Paul L. Caron

Thursday, October 12, 2017

ABA Legal Ed Committee Proposes Changes To Accreditation Standard On Law School Admissions Tests

ABA Section On Legal Education (2016)ABA Journal, ABA Legal Ed Committee Suggests Changes to Rule on Law School Admissions Tests:

After recent announcements from various law schools that they will accept the GRE from applicants in addition to the LSAT, an American Bar Association section committee recently made various accreditation standard recommendations, including doing away with the separate admissions test rule entirely.

In March, the council of the ABA’s Section of Legal Education and Admissions to the Bar sought notice and comment for a proposed revision to Standard 503 — which covers admission tests — that called for the council to establish a process that determines the reliability and validity of other tests besides the LSAT. That’s a change from the current version, which directs law schools using alternate admissions tests to demonstrate that the exams are valid and reliable.

The section’s Standards Review Committee — which met Friday and Saturday in Boston —recommends that the council reject the earlier proposal, and consider three options:

  • Eliminate Standard 503 and revise Standard 501 — which requires admitting competent candidates — so that it includes having a valid admissions test as a factor for determining whether a law school is in compliance with the rule. Under this proposal, the requirement of having a valid and reliable admissions test would be removed from the standards.
  • Revise Standard 503 to require an admissions test that assesses applicants’ capabilities, and require that law schools publish lists of accepted tests. Under that recommendation, there would be no requirement that the council determines whether the admissions tests are valid and reliable.
  • Keep requirement that admissions tests be valid and reliable, but remove “protection” that the March proposal granted to the LSAT.

The section’s council will consider the recommendations at its November meeting in Boston. ...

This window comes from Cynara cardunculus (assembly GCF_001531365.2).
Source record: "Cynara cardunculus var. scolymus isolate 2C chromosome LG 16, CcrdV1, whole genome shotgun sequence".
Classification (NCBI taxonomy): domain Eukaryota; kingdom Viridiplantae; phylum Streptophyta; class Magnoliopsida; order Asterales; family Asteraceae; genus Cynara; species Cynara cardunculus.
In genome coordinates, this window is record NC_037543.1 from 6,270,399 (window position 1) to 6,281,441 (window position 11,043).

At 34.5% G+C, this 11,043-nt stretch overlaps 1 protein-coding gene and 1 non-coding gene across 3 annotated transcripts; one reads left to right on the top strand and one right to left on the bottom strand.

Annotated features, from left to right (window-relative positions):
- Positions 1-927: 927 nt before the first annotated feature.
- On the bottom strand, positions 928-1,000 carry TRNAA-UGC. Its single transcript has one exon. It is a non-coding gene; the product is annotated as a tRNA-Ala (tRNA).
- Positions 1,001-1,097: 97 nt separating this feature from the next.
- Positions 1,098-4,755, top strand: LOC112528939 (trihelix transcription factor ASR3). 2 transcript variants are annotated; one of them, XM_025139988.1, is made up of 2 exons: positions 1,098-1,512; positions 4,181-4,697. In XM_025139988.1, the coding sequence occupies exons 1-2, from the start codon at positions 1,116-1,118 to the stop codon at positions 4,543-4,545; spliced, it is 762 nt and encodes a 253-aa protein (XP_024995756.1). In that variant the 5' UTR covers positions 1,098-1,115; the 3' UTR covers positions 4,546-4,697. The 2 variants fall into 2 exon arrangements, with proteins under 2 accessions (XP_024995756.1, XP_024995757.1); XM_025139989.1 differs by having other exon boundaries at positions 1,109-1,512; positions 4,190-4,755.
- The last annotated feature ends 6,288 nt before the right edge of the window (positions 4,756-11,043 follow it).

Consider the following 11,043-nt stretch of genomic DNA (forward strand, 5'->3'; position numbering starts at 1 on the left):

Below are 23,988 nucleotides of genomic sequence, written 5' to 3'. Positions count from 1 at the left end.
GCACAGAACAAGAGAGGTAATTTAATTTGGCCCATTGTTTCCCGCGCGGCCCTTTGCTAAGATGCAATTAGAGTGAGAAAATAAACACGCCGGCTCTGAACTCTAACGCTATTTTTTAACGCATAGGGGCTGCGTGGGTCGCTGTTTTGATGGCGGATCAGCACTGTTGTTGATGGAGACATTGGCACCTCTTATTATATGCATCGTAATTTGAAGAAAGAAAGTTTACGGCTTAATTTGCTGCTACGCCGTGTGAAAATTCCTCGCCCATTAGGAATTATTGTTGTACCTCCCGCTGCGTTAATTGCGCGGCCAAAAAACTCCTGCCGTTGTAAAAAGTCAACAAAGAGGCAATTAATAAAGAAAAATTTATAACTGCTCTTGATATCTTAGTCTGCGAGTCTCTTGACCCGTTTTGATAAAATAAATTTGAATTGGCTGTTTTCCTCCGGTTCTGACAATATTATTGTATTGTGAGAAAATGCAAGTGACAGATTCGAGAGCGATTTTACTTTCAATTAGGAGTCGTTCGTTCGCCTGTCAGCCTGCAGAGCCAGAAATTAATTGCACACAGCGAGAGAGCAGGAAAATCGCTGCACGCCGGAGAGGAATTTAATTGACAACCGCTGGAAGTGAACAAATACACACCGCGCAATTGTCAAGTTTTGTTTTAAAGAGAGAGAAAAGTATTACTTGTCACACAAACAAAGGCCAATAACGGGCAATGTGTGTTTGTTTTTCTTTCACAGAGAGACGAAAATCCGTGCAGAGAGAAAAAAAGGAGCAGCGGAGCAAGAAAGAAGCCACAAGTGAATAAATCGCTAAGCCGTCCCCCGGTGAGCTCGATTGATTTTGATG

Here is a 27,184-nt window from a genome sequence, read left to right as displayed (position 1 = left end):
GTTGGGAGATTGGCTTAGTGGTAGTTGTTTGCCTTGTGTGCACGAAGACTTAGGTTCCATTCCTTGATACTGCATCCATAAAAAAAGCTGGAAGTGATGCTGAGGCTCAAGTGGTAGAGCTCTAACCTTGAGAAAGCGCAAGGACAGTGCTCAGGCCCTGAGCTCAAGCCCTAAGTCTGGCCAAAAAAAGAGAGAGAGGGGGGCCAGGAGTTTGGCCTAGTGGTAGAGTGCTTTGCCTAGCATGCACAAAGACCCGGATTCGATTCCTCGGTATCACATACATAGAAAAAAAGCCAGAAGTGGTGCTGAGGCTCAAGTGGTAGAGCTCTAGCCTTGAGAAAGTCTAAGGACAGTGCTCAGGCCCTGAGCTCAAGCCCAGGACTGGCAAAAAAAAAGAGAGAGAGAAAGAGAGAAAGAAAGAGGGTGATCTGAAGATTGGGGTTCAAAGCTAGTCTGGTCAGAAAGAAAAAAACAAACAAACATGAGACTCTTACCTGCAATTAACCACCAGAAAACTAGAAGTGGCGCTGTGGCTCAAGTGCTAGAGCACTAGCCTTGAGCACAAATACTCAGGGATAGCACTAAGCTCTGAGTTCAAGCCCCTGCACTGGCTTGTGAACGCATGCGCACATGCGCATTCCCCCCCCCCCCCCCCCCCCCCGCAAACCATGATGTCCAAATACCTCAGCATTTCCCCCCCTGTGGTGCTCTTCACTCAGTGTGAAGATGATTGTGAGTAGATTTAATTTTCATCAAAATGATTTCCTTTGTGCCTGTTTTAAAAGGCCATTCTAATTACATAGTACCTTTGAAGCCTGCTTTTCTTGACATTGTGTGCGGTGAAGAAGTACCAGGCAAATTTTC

The standards review committee also addressed distance learning, faculty teaching requirements and diversity at its recent meeting. The group recommended that the council adopt a proposed revision to remove a percentage requirement for overall curriculum taught by full-time faculty, and send out for notice and comment a proposal regarding distance learning that would allow a law school to give students credit for up to of 50 percent work needed for a law degree.

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Yawn. The numerous reporters and higher education policy folk who I am in contact with - through this pseudonym, no less - don’t think me an inveterate liar. Weird. And everything I wrote in my last post is verifiable. Let’s see: Oh, look! Only 61.8% of the Class of 2016 landed a full-time, long-term, license-required job at any salary within TEN months of graduation. That’s right – both the ABA and NALP have been measuring TEN months out for some years now, not nine months out as the person who accuses me of lying claims. What a fantastic set of outcomes… Great job! Oh, right – I forgot: the other 40% are all presumed to be working at GS or MBB because reasons. Yup. And I suppose we should also presume that only 6 in 10 law school students attend because they want to practice law, too. That there is a strong correlation between USNWR rank and the percentage of a school’s grads that land FT/LT/license-required jobs has nothing to do with it, I’m sure…